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China’s 2nd Naval Base After Djibouti ‘Expands’; To Ensure Swift Deployment Of PLA-Navy Warships In SCS, Taiwan Strait?

China’s first naval facility in mainland Southeast Asia will be much larger and have more military facilities than previously known. The maritime facility at Ream in Cambodia will allow China to deploy its warships and coast guard vessels at short notice in the South China Sea and the Taiwan Strait.

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A recent media report indicates that a large dockyard that could accommodate a large aircraft carrier is being constructed. The experts suggest that the dockyard size means the Chinese Navy will also have a semi-permanent presence in the country. Cambodia’s small Navy has no vessels in its flotilla requiring such an extensive facility.

The Chinese and Cambodian governments have previously denied reports that Cambodia will allow a Chinese military presence at the Ream naval base on the Gulf of Thailand. The base would significantly increase China’s access to the Indo-Pacific as, presently, the country has only one naval base in the east African country of Djibouti.

Satellite imagery shows that a significant new dry dock is under construction at the base, close to Cambodia’s coastal city of Sihanoukville, at a site where the People’s Liberation Army is suspected to be developing infrastructure for its warships and submarines, according to H. I. Sutton, an open-source maritime security analyst.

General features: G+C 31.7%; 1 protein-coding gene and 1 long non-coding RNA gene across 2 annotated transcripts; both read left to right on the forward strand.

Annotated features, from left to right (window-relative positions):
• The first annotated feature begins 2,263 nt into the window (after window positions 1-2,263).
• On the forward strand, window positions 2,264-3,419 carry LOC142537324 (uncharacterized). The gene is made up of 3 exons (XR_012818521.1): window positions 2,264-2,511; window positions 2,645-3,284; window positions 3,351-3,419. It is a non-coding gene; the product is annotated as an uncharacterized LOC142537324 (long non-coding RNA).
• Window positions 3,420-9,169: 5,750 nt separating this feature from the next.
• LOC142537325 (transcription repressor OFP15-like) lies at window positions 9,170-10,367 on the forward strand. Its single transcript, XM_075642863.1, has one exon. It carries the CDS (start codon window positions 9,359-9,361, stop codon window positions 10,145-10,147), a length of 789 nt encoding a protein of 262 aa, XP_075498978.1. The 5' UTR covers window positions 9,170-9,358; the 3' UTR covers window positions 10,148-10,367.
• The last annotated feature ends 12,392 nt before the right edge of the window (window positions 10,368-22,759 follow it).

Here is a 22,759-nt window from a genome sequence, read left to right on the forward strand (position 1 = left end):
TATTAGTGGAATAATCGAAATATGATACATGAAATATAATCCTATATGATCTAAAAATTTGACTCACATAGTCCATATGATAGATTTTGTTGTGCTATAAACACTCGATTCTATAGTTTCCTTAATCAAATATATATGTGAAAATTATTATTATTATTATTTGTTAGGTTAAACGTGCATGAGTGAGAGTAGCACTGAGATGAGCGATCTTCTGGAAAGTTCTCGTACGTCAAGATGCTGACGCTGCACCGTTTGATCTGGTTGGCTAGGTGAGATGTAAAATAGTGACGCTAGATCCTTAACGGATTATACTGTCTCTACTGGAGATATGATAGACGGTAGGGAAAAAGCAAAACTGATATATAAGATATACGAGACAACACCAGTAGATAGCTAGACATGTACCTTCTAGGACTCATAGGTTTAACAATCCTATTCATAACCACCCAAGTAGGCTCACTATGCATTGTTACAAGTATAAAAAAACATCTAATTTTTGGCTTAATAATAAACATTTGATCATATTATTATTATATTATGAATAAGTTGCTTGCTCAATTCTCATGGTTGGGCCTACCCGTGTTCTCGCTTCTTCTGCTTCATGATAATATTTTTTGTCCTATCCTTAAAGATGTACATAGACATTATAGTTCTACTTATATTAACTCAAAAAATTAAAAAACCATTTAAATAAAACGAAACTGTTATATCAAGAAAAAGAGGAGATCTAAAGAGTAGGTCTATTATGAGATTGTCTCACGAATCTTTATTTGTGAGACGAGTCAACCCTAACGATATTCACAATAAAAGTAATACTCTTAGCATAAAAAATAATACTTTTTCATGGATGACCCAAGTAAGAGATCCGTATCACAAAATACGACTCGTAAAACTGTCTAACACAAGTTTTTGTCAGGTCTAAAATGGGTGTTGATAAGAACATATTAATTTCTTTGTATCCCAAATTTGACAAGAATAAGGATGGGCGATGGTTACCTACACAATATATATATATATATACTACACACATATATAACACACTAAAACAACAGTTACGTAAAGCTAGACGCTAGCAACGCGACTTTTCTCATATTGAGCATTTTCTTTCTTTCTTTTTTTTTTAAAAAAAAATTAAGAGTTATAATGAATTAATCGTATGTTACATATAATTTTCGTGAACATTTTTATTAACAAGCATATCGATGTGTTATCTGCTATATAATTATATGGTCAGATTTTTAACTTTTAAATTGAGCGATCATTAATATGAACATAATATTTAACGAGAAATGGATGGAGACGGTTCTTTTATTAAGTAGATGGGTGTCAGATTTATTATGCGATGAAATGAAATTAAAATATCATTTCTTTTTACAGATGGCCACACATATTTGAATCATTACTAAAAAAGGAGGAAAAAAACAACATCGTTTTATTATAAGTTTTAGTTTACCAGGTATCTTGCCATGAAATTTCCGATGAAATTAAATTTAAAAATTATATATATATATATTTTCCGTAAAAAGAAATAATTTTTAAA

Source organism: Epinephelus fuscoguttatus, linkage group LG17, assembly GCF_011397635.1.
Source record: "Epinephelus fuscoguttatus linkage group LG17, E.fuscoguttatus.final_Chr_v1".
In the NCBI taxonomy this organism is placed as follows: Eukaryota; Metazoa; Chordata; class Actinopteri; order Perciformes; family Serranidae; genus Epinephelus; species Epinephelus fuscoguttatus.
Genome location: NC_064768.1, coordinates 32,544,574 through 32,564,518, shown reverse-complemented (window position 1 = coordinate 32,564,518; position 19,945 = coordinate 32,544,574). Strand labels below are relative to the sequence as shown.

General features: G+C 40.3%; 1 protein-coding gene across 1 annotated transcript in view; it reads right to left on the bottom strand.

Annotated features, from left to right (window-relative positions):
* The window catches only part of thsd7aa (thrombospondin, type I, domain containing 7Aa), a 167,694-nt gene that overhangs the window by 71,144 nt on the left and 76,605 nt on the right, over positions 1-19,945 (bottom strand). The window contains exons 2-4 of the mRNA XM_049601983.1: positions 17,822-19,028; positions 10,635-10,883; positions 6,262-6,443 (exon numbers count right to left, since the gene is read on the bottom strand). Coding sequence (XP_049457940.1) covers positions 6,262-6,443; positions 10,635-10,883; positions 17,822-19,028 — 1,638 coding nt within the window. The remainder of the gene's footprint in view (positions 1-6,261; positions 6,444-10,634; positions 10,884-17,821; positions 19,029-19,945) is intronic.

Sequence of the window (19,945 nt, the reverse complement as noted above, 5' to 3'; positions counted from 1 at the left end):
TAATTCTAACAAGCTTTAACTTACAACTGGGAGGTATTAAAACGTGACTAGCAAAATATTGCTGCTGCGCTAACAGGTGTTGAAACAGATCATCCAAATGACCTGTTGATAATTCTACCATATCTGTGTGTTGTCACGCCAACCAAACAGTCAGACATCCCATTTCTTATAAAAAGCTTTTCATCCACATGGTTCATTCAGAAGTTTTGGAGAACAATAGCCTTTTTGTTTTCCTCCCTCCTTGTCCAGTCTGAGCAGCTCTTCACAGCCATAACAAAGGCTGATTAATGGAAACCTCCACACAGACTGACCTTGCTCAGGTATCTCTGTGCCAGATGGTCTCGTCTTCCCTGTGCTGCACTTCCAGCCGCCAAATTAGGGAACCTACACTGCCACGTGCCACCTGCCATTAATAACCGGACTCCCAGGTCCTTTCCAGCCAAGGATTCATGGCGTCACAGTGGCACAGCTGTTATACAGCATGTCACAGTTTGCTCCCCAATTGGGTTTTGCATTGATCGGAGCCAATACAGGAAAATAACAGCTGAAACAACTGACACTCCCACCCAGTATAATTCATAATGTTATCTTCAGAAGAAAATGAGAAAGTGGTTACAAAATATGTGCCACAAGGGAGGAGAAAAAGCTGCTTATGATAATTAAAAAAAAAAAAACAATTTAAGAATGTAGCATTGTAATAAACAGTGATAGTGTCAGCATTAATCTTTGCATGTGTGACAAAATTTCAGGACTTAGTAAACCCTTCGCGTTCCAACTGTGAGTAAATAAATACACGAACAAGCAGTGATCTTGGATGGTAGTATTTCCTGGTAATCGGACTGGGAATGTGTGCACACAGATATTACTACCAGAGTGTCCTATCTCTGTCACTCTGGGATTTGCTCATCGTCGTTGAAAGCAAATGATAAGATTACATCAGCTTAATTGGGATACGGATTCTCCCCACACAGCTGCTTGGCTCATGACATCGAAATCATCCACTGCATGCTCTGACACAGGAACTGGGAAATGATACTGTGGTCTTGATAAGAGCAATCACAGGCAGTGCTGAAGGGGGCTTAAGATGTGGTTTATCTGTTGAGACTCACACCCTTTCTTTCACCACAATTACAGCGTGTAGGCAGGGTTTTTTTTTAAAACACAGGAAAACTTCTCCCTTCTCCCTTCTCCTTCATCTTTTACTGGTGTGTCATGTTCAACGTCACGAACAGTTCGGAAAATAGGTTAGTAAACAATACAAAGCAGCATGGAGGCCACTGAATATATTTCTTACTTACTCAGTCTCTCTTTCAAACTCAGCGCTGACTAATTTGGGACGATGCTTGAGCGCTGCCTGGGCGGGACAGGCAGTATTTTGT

China is adding a third aircraft carrier, Fujian, to its armada. And they align with China’s ambition to become the leading strategic power in Asia-Pacific. But beating the US will be challenging without a global chain of overseas bases.

Ream naval base in Cambodia. (Wikimedia Commons)

According to a 2021 Pentagon report, China is “seeking to establish a more robust overseas logistics and basing infrastructure … to support naval, air, ground, cyber, and space power projection.” Other than Cambodia, it has “likely considered several countries,” including Thailand, Singapore, Indonesia, Pakistan, Sri Lanka and Tanzania.

#Chinese Navy’s Suspected New Overseas Base Cambodia Now Even Larger dry dock on reclaimed land. Pier likely just large enough for an aircraft carrier #OSINT (sic),” Sutton said on X, sharing satellite imagery of the construction site.

Cambodia has confirmed receiving aid for building the facilities but has asserted that they are meant for national defense. The ground-breaking ceremony of the naval base site was held in 2022, and China’s ambassador to Cambodia attended it, too.

The former deputy prime minister of Cambodia, Tea Banh, said: “Ream Naval Base is small. Therefore, we must upgrade our base to protect our nation, territory, and sovereignty. Ream Naval Base’s modernization project is an important strategy for developing the Royal Cambodian Armed Forces by the Ministry of National Defence’s White Paper.”

The real rub in the wound is that in October 2020, the Cambodian government demolished two American-built facilities at the Southeast Asian nation’s Ream Naval base, overlooking Washington’s offer to renovate them.